The 2012 Olympics: Hopes and Expectations
Why was 2012 guaranteed to be a great year for tennis fans? Because Wimbledon happens twice. Olympic tennis begins Saturday at the All England Club, with medal events in men’s and women’s singles and doubles, and mixed doubles. Here’s what I’m hoping for…and what I expect.
What I’d like to see: Andy Roddick wins the gold. Why? Because Roddick has been oh-so-close at Wimbledon so many times, and seems so far—despite his nice run in Atlanta this month—from winning a second Grand Slam title. But best of three sets on grass that ought to be greener, and slicker, by the end of this tournament? That’s entirely possible. For the man who would likely own three or four Wimbledon titles if not for Roger Federer, this is his best chance to win at the most prestigious venue in the sport.
What I expect to see: While Federer is a smart pick, I’ll go with Novak Djokovic. The former No. 1’s astounding 2011 season was sparked by his performance in the Davis Cup final. Playing for Serbia, and for gold, will have the same effect. Surprise gold candidate: Jo-Wilfried Tsonga. A guy with that much firepower and touch in a best-of-three-sets grass court tournament is trouble.
What I’d like to see: Kim Clijsters wins the gold. OK, OK, I’m being sentimental. It’s the Olympics, so what better time for it? Like Roddick, Clijsters has never won at Wimbledon, though she has never gone past the semifinals and doesn’t have the best game for grass.
What I expect to see: Victoria Azarenka wins the gold. Azarenka played well at Wimbledon and should be positive about her game headed into this event. Serena Williams is the favorite, but I’m guessing she’s going to work as hard as possible to win the doubles title with her sister, and there’s always mixed doubles if she decides to enter.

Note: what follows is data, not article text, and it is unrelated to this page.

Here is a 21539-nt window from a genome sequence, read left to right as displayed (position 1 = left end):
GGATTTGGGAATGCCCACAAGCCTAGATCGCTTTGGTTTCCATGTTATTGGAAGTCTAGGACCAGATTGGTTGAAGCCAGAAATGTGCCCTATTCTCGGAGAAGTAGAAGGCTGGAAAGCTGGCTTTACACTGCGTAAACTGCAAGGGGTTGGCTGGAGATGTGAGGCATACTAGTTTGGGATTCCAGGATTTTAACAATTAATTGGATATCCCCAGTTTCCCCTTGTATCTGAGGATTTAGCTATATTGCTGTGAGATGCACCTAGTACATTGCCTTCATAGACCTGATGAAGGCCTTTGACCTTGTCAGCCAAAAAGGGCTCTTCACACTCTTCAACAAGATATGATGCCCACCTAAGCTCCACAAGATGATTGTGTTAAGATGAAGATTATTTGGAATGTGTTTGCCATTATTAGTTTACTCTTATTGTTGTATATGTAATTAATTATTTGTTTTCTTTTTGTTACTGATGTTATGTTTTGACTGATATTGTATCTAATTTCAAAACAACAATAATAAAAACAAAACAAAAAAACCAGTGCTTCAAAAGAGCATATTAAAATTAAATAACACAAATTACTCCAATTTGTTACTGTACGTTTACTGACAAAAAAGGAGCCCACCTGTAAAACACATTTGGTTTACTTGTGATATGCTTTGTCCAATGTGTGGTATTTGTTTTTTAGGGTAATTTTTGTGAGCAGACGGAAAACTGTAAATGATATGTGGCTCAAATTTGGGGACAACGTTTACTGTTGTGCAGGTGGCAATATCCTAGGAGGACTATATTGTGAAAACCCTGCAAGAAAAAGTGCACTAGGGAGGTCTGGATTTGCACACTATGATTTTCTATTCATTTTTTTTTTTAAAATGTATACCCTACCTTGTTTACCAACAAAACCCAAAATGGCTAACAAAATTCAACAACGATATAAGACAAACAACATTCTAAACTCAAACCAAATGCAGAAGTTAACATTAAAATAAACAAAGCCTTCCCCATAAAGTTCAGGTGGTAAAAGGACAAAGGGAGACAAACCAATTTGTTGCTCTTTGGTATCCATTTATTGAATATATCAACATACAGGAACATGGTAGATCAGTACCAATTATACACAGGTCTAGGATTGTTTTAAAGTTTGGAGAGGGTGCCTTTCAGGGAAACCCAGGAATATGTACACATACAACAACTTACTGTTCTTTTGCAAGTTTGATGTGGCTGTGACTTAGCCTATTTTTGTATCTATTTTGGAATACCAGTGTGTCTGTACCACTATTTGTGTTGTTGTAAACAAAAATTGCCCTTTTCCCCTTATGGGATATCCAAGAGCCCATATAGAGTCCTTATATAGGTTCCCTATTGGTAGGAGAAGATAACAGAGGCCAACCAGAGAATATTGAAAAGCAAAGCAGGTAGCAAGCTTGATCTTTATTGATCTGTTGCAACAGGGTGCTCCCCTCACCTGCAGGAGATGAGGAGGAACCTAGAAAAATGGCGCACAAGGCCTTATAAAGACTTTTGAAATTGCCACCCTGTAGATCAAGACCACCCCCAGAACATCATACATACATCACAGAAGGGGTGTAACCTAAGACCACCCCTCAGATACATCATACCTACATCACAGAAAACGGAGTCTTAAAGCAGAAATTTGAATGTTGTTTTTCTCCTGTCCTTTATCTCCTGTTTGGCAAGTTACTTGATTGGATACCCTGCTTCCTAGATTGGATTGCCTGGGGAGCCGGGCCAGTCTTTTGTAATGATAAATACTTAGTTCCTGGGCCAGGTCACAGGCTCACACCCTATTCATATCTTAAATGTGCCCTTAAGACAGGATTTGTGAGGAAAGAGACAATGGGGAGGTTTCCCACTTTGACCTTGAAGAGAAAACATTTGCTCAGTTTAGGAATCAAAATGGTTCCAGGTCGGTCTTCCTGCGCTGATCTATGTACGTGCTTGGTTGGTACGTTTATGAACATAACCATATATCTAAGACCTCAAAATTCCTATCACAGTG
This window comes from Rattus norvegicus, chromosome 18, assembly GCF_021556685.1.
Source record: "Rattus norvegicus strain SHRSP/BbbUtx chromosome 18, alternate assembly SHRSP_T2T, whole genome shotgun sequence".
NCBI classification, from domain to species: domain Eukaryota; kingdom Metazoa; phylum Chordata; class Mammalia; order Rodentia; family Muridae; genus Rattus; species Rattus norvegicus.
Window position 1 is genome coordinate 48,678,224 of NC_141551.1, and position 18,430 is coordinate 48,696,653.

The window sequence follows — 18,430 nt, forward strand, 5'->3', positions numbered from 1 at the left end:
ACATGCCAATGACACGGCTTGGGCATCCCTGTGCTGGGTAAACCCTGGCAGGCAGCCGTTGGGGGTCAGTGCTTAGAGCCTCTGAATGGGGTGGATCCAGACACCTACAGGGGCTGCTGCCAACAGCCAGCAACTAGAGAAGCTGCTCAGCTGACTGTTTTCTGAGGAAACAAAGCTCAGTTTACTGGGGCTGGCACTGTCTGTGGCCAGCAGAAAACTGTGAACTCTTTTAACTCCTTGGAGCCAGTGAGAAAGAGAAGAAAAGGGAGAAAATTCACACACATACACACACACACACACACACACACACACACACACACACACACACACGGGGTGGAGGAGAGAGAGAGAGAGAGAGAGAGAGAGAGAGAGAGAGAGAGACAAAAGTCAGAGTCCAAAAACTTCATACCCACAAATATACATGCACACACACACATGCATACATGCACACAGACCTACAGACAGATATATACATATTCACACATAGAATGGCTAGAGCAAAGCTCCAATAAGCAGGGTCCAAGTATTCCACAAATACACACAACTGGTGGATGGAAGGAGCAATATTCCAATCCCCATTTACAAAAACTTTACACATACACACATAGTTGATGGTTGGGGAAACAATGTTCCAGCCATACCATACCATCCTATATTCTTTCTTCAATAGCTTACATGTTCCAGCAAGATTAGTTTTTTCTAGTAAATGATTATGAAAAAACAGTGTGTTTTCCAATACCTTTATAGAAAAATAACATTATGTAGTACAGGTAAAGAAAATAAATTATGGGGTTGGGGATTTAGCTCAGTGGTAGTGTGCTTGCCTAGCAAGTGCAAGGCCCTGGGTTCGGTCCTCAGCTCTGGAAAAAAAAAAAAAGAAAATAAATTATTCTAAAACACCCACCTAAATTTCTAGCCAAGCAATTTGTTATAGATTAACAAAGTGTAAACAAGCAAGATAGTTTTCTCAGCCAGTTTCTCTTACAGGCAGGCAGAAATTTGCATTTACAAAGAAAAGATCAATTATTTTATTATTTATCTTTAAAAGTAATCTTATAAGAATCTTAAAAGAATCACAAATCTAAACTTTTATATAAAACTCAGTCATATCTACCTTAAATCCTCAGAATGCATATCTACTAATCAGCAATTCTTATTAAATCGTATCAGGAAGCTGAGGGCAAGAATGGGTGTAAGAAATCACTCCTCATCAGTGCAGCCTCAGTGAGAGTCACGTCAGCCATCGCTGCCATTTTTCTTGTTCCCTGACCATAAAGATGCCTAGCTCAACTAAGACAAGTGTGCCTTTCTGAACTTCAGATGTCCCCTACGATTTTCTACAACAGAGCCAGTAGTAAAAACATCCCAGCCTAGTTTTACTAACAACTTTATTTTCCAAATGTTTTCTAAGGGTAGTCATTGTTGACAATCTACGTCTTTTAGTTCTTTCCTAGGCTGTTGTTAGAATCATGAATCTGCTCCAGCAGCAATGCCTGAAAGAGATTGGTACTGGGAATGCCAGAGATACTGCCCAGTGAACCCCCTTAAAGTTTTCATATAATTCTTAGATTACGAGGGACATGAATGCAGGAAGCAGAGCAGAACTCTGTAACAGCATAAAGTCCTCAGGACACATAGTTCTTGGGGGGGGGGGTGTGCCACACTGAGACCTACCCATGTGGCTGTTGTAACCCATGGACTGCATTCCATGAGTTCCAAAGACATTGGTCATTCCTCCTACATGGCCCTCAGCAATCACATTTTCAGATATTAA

What I’d like to see: This definitely won’t happen, because it would require Rafael Nadal to play, and perhaps an ITF/Olympic entry change, but…wouldn’t it have been great if Nadal had decided he wasn’t healthy enough to play singles, but felt fine to play doubles with Marc Lopez? Because of Nadal’s absence, Feliciano Lopez will play singles and Marc Lopez will compete in doubles. As a pair, though, Nadal and Marc Lopez might be the most fascinating, and entertaining, doubles team on Earth. I watched them up close at Indian Wells this year and it was astounding to see Lopez ducking and patrolling the net (the full length of it) while Nadal smashed forehands. No all-world competition is complete without that team. But I digress…
What I expect to see: In Beijing, two singles players won the doubles title. This time, a doubles team will take it. I’m picking Bob and Mike Bryan, who are due to break out of their mini slump and take home a well-deserved gold.
What I’d like to see: Another gold medal for Serena and Venus Williams, who isn’t close to her best these days and might never get close again.
What I expect to see: A rare instance in which I expect to see what I’d like to see. We’ll see…
A few months ago, I was convinced that whichever team included Serena Williams would win the gold, especially on grass with the best serve in the history of women’s tennis. I’m still convinced—except there’s a reasonable chance Williams won’t play a third event. If she does play, she should pick Bob Bryan as her partner, not Roddick (sorry, Andy). I watched Williams and Bryan lose in the first round of the French Open mixed doubles event to Gisela Dulko and Eduardo Schwank, who should contend for the gold in London. It was a tough loss for the Americans, but the way they lost made it clear what Williams needs in a doubles partner: Someone who is really good at doubles, not another singles player. Williams is such a rare player that she doesn’t need more power in a partner. She needs tactics and great hands at net. Bob Bryan would be the best choice. If they don’t play, watch out for Lisa Raymond and Mike Bryan, who just won Wimbledon together.
Tom Perrotta is an editor-at-large for TENNIS. You can follow him on Twitter at @TomPerrotta.